[Editor Charlie sez: In more news from the Goolag, another awesome panel from the University of Georgia Terry College of Business Artist Rights Symposium, this time on the Internet Archive’s “National Emergency Library” with the Anonymous Librarian, John Degen, Jonathan Taplin, Robert Levine, and moderated by Terrica Carrington.]
Readers of this blog know that that Terry College of Business at University of Georgia hosted the inaugural Artists Rights Symposium Jan 23 2018. All the panel videos are now available on the Terry College of Business YouTube Channel. Here is Jonathan Taplin’s Keynote. It’s fantastic. Funny, concise and likely to make your blood […]
The world’s largest tech companies — Google, Facebook, Amazon, Microsoft and Apple — have become enormous concentrations of wealth and data, drawing the attention of economists and academics who warn they’re growing too powerful. “Platform companies have captured the economy,” said Jonathan Taplin, who argues in a new book and a recent NYT op-ed that the dominant platforms are so big that they’re undermining competition.
Our thought bubble: Despite populist promises, cracking down on Silicon Valley is not one of President Trump’s near-term priorities. Makan Delhrahim, Trump’s top antitrust enforcer at the Justice Department, has pledged to to enforce antitrust violations with respect to online platforms just as he would with any other industry, but insiders expect him to be cautious. And Maureen Ohlhausen, acting FTC chair, said in a recent speech that the agency has no intention of meddling in the way tech companies use algorithms and data.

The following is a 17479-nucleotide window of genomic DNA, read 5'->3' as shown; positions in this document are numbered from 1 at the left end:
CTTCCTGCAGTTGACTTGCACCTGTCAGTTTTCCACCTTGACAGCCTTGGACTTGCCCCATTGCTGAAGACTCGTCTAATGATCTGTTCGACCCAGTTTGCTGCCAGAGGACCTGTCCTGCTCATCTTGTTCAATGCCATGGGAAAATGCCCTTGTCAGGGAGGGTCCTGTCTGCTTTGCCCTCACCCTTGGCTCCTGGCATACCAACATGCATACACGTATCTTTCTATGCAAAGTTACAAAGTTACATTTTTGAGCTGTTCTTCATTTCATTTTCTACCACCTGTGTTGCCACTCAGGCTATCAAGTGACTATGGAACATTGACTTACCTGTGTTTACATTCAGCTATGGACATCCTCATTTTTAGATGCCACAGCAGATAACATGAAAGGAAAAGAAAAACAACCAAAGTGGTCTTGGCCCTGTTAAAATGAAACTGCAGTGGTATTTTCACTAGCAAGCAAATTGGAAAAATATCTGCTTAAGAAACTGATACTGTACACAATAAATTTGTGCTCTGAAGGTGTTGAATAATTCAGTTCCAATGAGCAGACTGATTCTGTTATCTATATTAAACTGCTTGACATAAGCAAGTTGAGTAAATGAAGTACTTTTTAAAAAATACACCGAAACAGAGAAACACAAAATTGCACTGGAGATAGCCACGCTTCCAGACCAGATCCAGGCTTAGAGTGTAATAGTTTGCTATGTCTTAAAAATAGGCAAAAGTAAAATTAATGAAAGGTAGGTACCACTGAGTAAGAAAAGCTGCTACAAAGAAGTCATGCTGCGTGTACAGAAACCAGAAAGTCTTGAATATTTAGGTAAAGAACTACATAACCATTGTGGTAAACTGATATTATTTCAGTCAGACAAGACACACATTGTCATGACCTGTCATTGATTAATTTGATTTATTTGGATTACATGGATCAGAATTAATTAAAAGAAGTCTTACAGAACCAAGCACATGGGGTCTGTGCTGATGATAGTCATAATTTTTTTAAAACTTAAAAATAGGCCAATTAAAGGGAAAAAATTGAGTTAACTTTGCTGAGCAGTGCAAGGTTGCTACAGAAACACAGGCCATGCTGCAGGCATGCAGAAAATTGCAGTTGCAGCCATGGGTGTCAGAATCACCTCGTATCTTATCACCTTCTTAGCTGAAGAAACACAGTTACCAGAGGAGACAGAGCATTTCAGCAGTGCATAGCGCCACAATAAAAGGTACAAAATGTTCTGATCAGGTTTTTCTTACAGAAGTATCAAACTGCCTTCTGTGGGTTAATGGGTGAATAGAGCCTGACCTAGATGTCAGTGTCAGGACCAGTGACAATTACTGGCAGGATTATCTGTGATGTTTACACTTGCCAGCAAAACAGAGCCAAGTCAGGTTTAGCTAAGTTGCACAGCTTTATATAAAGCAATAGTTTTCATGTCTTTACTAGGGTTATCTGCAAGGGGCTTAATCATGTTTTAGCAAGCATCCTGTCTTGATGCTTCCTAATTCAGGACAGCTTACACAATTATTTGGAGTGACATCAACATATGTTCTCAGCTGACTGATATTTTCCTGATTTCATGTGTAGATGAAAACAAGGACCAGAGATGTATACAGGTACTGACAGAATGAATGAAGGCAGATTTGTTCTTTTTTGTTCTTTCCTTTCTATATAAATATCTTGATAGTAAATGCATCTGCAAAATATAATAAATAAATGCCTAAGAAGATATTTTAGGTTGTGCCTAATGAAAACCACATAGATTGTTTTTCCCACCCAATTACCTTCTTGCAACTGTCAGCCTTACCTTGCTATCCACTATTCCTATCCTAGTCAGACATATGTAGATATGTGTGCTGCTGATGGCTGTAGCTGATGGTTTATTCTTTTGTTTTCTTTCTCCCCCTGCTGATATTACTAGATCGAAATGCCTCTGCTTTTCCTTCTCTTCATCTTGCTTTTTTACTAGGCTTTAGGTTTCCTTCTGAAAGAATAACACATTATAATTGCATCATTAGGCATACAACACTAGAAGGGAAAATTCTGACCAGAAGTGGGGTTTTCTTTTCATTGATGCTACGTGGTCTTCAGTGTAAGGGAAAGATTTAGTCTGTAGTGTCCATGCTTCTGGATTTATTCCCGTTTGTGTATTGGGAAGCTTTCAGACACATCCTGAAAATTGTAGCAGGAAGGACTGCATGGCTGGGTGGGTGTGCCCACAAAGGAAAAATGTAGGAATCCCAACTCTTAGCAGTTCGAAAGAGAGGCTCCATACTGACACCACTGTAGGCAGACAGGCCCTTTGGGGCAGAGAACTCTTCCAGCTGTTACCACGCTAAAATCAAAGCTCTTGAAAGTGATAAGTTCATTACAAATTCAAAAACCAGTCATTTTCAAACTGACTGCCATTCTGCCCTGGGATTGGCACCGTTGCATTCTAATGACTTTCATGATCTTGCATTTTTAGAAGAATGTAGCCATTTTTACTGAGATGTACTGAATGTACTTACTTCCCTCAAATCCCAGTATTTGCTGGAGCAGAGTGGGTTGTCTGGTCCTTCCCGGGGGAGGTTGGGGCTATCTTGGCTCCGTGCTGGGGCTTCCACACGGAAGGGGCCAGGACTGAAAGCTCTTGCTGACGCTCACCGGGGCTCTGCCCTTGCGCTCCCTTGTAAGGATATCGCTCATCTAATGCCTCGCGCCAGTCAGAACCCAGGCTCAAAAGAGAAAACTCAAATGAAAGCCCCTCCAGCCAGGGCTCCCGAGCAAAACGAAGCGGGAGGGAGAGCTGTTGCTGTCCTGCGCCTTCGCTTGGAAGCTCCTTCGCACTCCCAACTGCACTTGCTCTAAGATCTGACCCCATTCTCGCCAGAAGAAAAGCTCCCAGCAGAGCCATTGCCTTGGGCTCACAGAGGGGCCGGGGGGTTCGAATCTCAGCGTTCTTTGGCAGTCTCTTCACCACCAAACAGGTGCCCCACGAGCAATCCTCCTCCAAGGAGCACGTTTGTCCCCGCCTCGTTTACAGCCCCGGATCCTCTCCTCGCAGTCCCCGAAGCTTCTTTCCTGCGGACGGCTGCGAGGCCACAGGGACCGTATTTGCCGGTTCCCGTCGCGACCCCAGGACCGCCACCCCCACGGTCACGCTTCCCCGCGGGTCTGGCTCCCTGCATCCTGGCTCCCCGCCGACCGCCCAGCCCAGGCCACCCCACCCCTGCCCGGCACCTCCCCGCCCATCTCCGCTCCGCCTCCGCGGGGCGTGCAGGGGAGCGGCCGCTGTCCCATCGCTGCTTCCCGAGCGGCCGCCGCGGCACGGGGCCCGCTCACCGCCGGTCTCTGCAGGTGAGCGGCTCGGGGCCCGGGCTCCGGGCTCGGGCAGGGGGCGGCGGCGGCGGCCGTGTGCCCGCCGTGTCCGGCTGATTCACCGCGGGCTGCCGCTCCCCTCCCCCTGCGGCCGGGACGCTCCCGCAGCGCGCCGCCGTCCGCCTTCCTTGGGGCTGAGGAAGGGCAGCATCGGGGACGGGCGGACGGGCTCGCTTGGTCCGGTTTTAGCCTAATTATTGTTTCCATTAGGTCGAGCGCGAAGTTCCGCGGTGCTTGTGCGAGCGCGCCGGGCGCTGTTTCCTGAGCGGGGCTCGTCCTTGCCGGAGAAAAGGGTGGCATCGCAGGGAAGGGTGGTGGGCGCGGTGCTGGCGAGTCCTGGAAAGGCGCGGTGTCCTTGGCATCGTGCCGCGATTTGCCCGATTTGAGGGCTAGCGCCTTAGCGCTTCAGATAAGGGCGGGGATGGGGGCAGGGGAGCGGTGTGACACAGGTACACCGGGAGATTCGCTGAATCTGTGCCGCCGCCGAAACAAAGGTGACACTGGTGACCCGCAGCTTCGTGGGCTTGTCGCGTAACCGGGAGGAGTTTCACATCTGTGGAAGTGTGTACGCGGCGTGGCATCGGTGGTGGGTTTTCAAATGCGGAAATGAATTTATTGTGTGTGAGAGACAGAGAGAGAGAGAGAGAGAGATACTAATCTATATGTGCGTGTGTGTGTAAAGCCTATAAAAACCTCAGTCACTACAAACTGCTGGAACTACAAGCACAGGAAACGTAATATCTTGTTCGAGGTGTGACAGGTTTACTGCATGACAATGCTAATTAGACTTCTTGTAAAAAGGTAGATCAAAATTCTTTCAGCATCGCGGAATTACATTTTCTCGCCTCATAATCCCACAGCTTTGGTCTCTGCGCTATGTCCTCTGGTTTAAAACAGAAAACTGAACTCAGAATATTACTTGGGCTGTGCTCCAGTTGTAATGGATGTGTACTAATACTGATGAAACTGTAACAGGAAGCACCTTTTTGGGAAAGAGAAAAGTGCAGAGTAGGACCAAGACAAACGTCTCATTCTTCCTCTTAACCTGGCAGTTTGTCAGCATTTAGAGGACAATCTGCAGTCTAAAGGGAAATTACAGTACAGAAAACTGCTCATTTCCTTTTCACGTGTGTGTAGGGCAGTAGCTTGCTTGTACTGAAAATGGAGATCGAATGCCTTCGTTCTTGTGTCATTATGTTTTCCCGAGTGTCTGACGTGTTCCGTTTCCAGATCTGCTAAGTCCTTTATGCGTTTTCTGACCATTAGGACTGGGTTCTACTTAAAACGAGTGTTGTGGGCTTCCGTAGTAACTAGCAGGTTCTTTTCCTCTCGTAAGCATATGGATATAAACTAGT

Great book review of Jonathan Taplin’s new book.
Will Taylor Swift ultimately emerge as a role model for musicians, writers and other artists toiling in the pastures of pop culture? This could become reality because the pop megastar took on a role usually assumed by investigative journalists: She decided to “follow the money.” So when she discovered Apple was prepared to give away her songs for free (no royalties) in a promotion for its streaming service, Swift told Apple, “I don’t ask for free iPhones, so why free music?” Apple backed down after Swift wrote an open letter to its CEO Tim Cook, and not only paid for her music offering during the promotion period, but the tunes of every other artist.
Swift’s rebellion may pay dividends long term by pointing up this broader question: Why is it that, while vastly more creative content is being consumed worldwide, less revenue is flowing to the people who create it? This is the issue probed by Jonathan Taplin in an important new book that demonstrates how intellectual property has been hijacked by what he calls the new “marketing monoculture” led by Facebook, Amazon and Google. Taplin even puts a number on it: He estimates that some $50 billion a year has been quietly shifting from content creators to “owners of the monopoly platforms.”
In today’s NY Times, Jon Taplin of USC notes the continuing lopsided antitrust enforcement by Obama administration (and previous Bush administration). Traditional media companies (and also songwriters) are held to much higher standards while politically connected Silicon Valley monopolies like Google and Facebook get a free pass. This drives down revenues to creators […]